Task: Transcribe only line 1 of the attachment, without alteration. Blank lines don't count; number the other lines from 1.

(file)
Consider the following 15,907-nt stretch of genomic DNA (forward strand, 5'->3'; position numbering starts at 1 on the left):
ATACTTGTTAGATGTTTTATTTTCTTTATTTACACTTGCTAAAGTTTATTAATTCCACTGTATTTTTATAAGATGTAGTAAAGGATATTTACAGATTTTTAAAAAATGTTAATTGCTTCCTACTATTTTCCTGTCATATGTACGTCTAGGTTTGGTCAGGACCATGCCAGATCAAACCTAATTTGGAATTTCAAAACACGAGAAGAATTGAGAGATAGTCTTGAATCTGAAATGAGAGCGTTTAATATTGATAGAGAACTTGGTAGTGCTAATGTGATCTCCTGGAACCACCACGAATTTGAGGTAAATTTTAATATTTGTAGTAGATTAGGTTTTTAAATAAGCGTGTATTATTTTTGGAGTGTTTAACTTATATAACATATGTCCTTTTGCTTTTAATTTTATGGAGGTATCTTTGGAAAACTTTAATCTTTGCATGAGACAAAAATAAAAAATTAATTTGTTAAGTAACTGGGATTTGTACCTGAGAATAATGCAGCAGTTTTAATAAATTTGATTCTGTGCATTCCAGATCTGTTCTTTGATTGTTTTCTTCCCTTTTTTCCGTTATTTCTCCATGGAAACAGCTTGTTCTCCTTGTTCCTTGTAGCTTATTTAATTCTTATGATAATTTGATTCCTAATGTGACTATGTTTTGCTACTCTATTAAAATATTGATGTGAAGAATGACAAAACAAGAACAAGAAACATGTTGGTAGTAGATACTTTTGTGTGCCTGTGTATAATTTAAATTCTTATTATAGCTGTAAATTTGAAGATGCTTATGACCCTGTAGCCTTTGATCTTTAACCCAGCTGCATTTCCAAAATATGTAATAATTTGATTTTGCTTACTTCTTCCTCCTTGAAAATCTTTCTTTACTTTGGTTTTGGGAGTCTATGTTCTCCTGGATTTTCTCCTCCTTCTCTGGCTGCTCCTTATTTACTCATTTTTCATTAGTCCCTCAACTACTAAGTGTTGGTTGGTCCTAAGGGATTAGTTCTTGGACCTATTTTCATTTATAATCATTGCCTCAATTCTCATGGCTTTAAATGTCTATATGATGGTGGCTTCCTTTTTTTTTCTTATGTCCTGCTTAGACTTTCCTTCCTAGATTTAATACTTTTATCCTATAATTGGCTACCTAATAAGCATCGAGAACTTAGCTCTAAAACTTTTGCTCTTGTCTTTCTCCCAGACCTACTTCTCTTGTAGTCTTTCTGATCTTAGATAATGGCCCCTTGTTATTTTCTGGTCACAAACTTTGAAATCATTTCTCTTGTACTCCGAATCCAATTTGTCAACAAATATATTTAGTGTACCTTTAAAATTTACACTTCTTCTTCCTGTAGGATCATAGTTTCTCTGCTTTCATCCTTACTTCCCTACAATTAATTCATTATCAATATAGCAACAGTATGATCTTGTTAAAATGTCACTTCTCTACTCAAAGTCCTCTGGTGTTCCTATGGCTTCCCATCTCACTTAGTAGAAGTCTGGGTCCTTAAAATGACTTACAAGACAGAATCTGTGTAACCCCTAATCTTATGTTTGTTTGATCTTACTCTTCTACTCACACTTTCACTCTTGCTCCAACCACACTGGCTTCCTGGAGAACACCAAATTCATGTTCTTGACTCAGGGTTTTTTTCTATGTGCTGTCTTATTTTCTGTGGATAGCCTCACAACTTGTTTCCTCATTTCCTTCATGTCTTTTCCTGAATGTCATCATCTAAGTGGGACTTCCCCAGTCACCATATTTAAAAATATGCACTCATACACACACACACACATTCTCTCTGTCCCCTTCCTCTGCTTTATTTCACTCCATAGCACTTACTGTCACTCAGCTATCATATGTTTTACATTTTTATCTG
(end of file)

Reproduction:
Consider the following 15,907-nt stretch of genomic DNA (forward strand, 5'->3'; position numbering starts at 1 on the left):